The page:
medicine 202: bamboo and machete wounds in a Thai jungle

Jessie and I spent six months in Thailand from October 2011 through April 2012. (We did a six week winter camp in Korea in the middle of it all.) Most of our time was spent at The Bamboo School, located in the jungle just on the Thai side of the Myanmar border, where we assisted 50~60 children in doing their daily chores, learning English, driving them to and from the local school, and accomplishing many work projects. One of the many things we like about this place is that we get to live in a bamboo hut. It’s a pretty unique experience. We have salamanders crawling all through the thatch ceiling. We have a brisk bucket shower that could shake the sleepiness out of anyone! We also have floors that periodically give way when you step on them. Both of us have experienced the shocking sensation of putting our foot down and the next thing we know we’re planted clear to half-hamstring in the floorboards! Bamboo is a very strong plant. However, after it’s cut from the earth it ages relatively quickly.

When we arrived in October I found myself thrown headlong into a work project of replacing the entire floor of one of the visitor huts. Luckily, I had a skilled worker to help me. Porsue, one of the oldest children there (and by child I mean he was barely under 18) was my guide. Actually if truth be told, he did most of the work. I fumbled around with the machete and the hammer and the drill trying to replicate his work, while he effortlessly worked the bamboo from tree to flooring.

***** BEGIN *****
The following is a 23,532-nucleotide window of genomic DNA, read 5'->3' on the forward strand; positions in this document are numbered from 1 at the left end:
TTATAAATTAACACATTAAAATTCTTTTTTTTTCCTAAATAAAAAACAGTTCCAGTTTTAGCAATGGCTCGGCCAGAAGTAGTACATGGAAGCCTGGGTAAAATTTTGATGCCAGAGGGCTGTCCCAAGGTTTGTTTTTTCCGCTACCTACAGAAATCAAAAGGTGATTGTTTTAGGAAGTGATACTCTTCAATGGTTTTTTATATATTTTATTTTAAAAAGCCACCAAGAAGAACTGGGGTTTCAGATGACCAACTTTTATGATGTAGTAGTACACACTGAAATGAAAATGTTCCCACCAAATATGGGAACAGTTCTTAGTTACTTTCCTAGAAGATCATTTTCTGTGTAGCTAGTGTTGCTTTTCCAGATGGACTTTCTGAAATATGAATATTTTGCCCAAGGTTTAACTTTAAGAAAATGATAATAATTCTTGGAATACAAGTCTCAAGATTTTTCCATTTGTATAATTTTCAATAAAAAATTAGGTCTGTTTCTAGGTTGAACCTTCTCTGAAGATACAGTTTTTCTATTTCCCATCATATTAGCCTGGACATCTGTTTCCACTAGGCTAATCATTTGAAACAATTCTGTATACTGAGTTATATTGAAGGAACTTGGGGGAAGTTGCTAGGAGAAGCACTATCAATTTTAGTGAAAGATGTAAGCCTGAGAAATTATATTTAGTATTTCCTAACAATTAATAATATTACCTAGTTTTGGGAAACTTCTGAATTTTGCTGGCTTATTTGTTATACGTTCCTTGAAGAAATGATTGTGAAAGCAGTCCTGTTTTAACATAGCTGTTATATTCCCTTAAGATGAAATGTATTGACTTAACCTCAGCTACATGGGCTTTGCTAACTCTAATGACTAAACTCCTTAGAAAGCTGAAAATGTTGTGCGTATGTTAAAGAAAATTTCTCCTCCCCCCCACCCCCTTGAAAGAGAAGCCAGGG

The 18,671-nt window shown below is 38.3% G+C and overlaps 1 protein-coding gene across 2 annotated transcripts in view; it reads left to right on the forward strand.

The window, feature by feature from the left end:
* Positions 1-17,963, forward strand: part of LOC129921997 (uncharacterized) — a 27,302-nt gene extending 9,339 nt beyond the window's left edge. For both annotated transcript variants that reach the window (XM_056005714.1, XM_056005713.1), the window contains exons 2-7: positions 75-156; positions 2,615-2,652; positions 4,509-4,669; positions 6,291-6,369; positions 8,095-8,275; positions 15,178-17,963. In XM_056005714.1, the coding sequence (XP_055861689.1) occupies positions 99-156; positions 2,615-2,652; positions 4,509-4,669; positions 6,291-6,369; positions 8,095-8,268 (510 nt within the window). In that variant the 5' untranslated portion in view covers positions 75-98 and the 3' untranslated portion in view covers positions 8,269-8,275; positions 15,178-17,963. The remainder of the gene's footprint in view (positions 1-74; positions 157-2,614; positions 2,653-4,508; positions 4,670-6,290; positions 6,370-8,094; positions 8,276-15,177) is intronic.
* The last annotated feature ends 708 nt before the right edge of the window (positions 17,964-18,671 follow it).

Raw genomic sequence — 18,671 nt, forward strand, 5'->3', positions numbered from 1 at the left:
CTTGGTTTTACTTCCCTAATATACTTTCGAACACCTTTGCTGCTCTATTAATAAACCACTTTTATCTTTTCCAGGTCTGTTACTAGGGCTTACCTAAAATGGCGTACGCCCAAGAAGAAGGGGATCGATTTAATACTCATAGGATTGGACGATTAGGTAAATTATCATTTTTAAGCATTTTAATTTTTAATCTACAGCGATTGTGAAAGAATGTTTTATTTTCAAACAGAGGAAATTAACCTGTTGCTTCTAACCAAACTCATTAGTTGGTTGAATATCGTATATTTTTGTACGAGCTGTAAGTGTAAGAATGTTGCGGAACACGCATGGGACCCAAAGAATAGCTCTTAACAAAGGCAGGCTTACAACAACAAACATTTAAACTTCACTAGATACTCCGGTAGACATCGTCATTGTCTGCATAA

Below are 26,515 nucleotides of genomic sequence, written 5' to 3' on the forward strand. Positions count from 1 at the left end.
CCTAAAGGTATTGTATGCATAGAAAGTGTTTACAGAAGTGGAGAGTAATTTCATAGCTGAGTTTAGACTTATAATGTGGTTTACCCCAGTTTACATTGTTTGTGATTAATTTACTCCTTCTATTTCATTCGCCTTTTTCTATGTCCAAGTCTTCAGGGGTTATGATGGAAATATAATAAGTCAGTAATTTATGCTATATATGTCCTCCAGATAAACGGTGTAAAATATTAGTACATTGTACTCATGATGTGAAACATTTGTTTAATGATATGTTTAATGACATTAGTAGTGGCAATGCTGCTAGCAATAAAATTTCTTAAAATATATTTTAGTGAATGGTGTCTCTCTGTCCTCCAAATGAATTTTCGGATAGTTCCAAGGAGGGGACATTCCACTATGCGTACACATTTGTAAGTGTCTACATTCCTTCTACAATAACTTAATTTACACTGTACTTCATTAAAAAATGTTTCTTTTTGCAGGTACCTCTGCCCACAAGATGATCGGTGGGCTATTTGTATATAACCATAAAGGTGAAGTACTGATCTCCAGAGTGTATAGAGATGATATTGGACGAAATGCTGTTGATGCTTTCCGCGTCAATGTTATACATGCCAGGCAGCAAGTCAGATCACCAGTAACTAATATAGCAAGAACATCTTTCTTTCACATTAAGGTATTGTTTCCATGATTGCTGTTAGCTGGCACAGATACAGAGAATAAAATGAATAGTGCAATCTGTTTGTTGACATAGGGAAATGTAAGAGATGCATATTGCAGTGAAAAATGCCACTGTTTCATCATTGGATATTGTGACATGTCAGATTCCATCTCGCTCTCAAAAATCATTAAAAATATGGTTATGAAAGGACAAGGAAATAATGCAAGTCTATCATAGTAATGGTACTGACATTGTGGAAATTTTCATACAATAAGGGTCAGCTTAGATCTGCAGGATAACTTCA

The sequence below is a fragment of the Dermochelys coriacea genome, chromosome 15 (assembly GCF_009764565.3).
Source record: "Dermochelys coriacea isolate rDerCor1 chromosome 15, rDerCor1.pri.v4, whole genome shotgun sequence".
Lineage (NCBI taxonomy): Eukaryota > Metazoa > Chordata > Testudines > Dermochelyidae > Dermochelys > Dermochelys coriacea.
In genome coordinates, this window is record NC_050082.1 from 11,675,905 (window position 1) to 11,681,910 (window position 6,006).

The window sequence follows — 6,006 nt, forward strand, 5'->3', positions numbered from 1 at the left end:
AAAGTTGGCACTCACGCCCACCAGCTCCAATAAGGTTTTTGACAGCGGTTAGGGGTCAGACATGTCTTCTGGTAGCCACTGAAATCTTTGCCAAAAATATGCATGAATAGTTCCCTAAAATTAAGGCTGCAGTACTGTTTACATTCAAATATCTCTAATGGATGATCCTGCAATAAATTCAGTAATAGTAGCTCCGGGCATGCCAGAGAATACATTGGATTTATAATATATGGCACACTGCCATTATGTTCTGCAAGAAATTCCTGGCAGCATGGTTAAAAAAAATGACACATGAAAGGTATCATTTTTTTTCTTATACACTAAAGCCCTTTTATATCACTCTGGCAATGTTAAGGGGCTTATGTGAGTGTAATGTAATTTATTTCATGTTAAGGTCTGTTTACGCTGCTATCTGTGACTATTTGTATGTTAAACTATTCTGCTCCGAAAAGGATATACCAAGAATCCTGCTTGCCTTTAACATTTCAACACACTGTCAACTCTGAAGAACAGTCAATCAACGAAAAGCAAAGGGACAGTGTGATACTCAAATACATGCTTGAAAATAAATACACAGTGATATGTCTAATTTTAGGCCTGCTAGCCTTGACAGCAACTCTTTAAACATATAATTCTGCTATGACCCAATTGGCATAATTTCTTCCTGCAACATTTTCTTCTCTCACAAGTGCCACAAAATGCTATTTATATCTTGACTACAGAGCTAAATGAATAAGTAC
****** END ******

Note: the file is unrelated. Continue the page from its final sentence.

The most exciting part of this tropical Do-It-Yourself zero budget project was obtaining the bamboo. Porsue and I would hop into the old pickup, drop the gear into first, and crawl off through the crazy jungle dirt roads. Every time we went the roads were different, changed by perpetual flash floods that rocketed down the hill slopes and tore giant rips into the surface. Our truck clawed over them like a determined lion on the chase. But we could only drive so far. Eventually, we’d park and head up a steep hill (that’s where the best bamboo grows) with machetes, saws and rope.

Porsue would examine the bamboo and point to the ones we needed. At first I thought he was playing games with me. I’d say, “How about this one?” and he’d reply, “No good.” But over the course of several visits I started to notice the small differences between the variety of bamboos, and learned that each type had its own specific uses. We needed the strongest kind that could hold the weight of people walking on it month after month. The biggest giveaway for that type is that it tends to develop a white residue on its surface when it reaches a mature age.

In just a few trips I evolved from the tentative foreigner who walked in every one of Porsue’s footsteps to the annoying foreigner who thinks he knows everything there is about the jungle. I was hacking recklessly into bamboo, sweating profusely in the moist hot jungle air, and beating mosquitos off my back with a whip I’d fashioned from the undergrowth. Porsue would see a good trunk,  take four swings, and it would be on the ground. Meanwhile I’d be chopping at a trunk several meters away for over a minute before it cracked and fell. In two hours we’d have 25 trees lying in a pile on the crest of the hill. Then we’d measure out 15 feet in length using the ol’ fingertip to elbow ruler, and saw off the ends of each trunk.